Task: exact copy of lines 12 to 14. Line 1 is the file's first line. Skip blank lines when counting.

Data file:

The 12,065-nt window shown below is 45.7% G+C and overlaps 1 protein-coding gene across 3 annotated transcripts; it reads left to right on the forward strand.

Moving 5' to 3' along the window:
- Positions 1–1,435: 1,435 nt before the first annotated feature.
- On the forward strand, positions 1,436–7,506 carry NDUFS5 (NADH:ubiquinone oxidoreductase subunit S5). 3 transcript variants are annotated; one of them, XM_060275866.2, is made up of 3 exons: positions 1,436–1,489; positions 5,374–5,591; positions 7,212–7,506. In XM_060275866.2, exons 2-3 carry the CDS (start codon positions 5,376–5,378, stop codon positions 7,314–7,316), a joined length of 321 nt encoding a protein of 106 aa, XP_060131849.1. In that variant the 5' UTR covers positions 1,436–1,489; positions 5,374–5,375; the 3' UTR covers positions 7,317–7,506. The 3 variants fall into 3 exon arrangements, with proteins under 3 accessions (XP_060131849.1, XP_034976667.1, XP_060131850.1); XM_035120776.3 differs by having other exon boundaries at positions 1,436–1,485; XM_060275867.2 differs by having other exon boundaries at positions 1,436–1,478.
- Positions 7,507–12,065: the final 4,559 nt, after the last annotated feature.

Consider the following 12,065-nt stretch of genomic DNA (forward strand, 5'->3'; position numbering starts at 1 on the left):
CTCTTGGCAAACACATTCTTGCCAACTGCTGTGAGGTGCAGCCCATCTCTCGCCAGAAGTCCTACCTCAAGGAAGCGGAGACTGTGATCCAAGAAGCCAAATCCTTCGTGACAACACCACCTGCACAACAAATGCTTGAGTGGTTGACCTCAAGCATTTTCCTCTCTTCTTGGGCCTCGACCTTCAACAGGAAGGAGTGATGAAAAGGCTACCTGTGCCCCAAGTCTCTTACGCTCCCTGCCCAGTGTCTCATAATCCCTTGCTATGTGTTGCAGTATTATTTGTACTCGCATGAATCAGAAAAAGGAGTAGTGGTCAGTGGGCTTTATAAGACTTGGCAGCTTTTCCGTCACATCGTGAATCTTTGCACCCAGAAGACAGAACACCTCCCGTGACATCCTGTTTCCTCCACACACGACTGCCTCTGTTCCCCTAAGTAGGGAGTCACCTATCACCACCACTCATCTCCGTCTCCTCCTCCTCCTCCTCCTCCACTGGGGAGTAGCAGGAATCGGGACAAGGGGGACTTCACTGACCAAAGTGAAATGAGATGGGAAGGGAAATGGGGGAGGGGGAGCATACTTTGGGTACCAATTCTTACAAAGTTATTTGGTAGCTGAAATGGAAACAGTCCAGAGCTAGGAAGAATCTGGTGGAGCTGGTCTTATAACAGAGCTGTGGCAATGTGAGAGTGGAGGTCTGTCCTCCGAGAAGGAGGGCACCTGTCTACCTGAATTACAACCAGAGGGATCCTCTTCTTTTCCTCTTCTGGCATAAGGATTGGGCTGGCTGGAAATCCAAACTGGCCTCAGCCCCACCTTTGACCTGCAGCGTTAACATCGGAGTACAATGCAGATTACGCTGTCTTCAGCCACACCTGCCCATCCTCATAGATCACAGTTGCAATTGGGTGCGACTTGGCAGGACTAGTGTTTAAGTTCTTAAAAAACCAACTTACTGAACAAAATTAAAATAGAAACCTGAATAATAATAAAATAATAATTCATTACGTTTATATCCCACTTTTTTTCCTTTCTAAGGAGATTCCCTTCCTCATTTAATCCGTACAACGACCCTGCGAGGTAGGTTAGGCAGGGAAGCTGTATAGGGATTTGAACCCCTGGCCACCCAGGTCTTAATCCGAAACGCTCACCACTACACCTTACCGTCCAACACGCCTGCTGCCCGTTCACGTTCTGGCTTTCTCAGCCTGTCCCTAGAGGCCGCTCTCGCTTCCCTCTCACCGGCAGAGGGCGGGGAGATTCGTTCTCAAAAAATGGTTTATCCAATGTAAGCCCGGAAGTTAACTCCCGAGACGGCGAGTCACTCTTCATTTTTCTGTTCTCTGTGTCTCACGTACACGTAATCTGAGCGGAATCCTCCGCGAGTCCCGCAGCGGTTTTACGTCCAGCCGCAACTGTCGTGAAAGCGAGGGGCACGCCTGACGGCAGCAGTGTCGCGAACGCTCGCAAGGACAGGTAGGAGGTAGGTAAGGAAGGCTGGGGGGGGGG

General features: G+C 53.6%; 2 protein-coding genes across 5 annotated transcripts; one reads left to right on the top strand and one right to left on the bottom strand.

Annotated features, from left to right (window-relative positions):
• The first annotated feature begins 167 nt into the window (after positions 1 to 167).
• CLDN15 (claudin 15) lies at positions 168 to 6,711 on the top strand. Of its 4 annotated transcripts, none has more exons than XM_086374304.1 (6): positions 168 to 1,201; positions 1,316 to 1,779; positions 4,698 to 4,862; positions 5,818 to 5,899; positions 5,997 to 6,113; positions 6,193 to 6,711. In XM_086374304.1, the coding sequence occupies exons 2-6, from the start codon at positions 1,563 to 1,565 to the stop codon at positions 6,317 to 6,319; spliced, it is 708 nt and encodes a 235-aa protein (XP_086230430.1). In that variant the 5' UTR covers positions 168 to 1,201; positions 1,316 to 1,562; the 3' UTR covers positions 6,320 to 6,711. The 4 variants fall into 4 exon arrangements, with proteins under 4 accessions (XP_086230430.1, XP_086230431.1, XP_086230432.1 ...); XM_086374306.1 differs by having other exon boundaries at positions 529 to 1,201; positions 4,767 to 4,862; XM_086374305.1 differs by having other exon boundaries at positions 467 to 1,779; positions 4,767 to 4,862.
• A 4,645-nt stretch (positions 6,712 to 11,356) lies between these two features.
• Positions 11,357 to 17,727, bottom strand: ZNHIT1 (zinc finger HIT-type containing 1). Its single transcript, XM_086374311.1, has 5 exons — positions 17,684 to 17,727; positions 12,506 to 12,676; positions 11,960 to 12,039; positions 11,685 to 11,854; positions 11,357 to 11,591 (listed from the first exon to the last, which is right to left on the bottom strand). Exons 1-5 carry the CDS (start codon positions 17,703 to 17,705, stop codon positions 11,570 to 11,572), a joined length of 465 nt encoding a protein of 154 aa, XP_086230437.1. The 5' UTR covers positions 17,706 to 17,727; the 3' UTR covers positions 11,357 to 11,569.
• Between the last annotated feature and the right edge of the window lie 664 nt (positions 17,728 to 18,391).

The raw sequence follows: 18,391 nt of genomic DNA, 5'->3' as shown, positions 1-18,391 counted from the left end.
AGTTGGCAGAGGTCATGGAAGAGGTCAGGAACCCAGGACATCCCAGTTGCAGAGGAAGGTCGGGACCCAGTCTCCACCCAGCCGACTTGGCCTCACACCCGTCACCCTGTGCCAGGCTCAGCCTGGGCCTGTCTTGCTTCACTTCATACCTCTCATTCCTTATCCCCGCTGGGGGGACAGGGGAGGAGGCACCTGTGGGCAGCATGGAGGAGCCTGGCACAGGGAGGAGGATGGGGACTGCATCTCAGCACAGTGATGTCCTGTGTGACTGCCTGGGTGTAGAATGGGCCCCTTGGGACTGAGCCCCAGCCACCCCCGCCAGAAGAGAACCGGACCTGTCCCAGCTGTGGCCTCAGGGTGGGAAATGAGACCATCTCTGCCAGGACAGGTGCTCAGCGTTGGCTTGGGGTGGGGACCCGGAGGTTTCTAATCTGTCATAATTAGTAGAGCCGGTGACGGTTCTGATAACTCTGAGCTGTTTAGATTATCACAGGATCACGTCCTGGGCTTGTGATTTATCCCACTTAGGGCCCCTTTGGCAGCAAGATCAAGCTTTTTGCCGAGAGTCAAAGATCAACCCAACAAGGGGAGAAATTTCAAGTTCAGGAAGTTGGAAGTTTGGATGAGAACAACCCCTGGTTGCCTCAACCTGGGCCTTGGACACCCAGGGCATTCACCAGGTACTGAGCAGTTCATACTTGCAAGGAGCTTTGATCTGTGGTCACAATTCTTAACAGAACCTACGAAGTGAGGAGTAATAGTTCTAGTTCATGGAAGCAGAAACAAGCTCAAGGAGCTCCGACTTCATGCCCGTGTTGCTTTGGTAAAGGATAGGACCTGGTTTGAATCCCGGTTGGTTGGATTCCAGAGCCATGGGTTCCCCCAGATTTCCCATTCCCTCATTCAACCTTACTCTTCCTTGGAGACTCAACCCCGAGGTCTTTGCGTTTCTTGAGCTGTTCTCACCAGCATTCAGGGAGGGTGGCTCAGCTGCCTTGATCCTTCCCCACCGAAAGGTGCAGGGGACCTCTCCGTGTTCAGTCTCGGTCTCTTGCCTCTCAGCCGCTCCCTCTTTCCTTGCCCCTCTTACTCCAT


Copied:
• A 4,645-nt stretch (positions 6,712 to 11,356) lies between these two features.
• Positions 11,357 to 17,727, bottom strand: ZNHIT1 (zinc finger HIT-type containing 1). Its single transcript, XM_086374311.1, has 5 exons — positions 17,684 to 17,727; positions 12,506 to 12,676; positions 11,960 to 12,039; positions 11,685 to 11,854; positions 11,357 to 11,591 (listed from the first exon to the last, which is right to left on the bottom strand). Exons 1-5 carry the CDS (start codon positions 17,703 to 17,705, stop codon positions 11,570 to 11,572), a joined length of 465 nt encoding a protein of 154 aa, XP_086230437.1. The 5' UTR covers positions 17,706 to 17,727; the 3' UTR covers positions 11,357 to 11,569.
• Between the last annotated feature and the right edge of the window lie 664 nt (positions 17,728 to 18,391).